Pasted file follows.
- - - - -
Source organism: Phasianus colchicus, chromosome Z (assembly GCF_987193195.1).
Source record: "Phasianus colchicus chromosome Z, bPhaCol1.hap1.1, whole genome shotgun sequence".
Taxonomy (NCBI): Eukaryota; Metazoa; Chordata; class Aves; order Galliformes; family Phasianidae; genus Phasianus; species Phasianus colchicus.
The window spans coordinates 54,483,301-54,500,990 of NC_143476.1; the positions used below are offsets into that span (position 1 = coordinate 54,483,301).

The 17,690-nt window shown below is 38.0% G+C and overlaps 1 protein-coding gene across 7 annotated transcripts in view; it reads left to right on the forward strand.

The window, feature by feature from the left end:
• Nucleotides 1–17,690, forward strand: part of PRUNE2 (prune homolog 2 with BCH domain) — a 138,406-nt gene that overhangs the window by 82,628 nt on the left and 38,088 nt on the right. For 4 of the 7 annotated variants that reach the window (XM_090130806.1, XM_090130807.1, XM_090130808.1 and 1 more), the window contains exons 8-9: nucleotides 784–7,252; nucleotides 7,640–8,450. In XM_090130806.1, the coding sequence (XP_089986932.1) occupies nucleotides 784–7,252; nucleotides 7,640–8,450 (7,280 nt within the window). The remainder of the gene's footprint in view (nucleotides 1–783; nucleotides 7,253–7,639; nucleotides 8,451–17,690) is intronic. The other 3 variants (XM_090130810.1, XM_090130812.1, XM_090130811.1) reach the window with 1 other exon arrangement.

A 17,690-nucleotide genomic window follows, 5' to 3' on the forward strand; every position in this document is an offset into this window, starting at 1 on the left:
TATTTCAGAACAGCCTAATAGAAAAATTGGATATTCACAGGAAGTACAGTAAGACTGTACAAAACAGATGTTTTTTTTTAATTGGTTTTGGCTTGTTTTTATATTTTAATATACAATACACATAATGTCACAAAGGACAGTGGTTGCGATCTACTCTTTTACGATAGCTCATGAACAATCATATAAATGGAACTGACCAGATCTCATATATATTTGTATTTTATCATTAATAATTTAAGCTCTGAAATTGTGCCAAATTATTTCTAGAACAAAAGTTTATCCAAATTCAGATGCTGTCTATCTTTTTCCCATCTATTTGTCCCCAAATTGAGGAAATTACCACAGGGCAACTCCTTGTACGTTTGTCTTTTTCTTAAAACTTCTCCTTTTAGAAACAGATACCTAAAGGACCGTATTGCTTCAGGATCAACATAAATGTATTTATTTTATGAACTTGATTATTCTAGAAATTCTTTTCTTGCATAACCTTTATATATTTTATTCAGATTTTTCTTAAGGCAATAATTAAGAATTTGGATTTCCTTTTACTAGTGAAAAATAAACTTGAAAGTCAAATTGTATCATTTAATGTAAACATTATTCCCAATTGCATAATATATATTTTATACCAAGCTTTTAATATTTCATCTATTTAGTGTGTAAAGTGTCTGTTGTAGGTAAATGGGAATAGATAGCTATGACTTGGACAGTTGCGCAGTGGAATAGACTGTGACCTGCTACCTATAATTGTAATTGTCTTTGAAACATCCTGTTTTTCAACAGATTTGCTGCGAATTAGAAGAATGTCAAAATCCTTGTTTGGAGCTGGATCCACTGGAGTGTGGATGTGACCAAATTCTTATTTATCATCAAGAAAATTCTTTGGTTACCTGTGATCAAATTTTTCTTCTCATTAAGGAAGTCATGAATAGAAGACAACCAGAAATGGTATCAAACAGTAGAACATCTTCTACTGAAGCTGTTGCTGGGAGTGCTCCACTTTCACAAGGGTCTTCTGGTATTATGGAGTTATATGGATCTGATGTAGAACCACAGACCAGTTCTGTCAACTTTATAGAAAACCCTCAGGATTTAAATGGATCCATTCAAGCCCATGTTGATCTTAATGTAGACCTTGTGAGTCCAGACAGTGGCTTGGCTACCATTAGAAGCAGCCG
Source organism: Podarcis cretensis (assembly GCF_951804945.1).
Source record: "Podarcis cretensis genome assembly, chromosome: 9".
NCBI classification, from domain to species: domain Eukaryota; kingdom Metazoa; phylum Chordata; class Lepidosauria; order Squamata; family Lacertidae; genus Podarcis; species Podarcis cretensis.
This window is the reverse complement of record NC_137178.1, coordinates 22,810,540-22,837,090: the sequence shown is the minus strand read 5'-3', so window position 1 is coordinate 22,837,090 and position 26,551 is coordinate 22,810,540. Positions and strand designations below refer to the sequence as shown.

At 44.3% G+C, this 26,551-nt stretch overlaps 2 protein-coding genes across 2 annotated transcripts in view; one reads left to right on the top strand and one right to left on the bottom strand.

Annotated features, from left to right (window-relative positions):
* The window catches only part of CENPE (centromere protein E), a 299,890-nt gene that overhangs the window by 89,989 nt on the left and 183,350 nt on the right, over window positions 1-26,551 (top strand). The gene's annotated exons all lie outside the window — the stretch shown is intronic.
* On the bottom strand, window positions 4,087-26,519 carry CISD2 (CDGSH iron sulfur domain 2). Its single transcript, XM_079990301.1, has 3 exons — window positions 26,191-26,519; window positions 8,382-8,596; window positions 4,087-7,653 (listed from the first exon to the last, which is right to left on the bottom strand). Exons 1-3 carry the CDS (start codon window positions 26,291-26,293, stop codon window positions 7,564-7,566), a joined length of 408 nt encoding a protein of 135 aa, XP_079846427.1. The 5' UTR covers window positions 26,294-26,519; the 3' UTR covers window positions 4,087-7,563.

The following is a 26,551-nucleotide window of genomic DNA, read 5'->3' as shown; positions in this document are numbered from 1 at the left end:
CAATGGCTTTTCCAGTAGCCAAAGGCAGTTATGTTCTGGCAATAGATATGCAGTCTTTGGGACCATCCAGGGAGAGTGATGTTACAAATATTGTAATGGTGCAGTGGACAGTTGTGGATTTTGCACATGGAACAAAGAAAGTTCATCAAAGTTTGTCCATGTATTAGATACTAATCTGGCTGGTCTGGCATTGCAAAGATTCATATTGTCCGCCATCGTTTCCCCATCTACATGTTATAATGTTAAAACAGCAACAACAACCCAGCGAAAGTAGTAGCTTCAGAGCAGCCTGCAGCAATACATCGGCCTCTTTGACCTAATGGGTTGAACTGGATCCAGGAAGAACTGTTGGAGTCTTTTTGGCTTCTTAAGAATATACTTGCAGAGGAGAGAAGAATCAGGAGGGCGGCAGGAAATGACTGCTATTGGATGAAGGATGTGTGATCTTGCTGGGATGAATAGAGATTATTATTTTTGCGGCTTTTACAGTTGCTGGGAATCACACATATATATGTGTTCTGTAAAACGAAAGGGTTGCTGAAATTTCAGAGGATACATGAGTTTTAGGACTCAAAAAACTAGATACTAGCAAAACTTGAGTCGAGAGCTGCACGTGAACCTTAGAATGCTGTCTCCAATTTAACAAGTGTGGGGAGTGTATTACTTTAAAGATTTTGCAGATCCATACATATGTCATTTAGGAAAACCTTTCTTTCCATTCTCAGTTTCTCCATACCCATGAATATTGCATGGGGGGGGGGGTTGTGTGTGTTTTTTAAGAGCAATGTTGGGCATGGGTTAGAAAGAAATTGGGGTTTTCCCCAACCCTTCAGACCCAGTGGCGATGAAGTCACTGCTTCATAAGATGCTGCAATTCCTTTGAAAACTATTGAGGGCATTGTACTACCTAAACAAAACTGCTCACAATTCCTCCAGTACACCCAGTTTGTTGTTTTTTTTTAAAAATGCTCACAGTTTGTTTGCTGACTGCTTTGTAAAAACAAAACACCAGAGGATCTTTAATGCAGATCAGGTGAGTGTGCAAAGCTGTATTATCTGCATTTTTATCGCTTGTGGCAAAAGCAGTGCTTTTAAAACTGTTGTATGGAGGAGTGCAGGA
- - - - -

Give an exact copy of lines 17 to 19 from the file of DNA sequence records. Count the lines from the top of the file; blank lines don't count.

* On the bottom strand, window positions 4,087-26,519 carry CISD2 (CDGSH iron sulfur domain 2). Its single transcript, XM_079990301.1, has 3 exons — window positions 26,191-26,519; window positions 8,382-8,596; window positions 4,087-7,653 (listed from the first exon to the last, which is right to left on the bottom strand). Exons 1-3 carry the CDS (start codon window positions 26,291-26,293, stop codon window positions 7,564-7,566), a joined length of 408 nt encoding a protein of 135 aa, XP_079846427.1. The 5' UTR covers window positions 26,294-26,519; the 3' UTR covers window positions 4,087-7,563.

The following is a 26,551-nucleotide window of genomic DNA, read 5'->3' as shown; positions in this document are numbered from 1 at the left end:
CAATGGCTTTTCCAGTAGCCAAAGGCAGTTATGTTCTGGCAATAGATATGCAGTCTTTGGGACCATCCAGGGAGAGTGATGTTACAAATATTGTAATGGTGCAGTGGACAGTTGTGGATTTTGCACATGGAACAAAGAAAGTTCATCAAAGTTTGTCCATGTATTAGATACTAATCTGGCTGGTCTGGCATTGCAAAGATTCATATTGTCCGCCATCGTTTCCCCATCTACATGTTATAATGTTAAAACAGCAACAACAACCCAGCGAAAGTAGTAGCTTCAGAGCAGCCTGCAGCAATACATCGGCCTCTTTGACCTAATGGGTTGAACTGGATCCAGGAAGAACTGTTGGAGTCTTTTTGGCTTCTTAAGAATATACTTGCAGAGGAGAGAAGAATCAGGAGGGCGGCAGGAAATGACTGCTATTGGATGAAGGATGTGTGATCTTGCTGGGATGAATAGAGATTATTATTTTTGCGGCTTTTACAGTTGCTGGGAATCACACATATATATGTGTTCTGTAAAACGAAAGGGTTGCTGAAATTTCAGAGGATACATGAGTTTTAGGACTCAAAAAACTAGATACTAGCAAAACTTGAGTCGAGAGCTGCACGTGAACCTTAGAATGCTGTCTCCAATTTAACAAGTGTGGGGAGTGTATTACTTTAAAGATTTTGCAGATCCATACATATGTCATTTAGGAAAACCTTTCTTTCCATTCTCAGTTTCTCCATACCCATGAATATTGCATGGGGGGGGGGGTTGTGTGTGTTTTTTAAGAGCAATGTTGGGCATGGGTTAGAAAGAAATTGGGGTTTTCCCCAACCCTTCAGACCCAGTGGCGATGAAGTCACTGCTTCATAAGATGCTGCAATTCCTTTGAAAACTATTGAGGGCATTGTACTACCTAAACAAAACTGCTCACAATTCCTCCAGTACACCCAGTTTGTTGTTTTTTTTTAAAAATGCTCACAGTTTGTTTGCTGACTGCTTTGTAAAAACAAAACACCAGAGGATCTTTAATGCAGATCAGGTGAGTGTGCAAAGCTGTATTATCTGCATTTTTATCGCTTGTGGCAAAAGCAGTGCTTTTAAAACTGTTGTATGGAGGAGTGCAGGA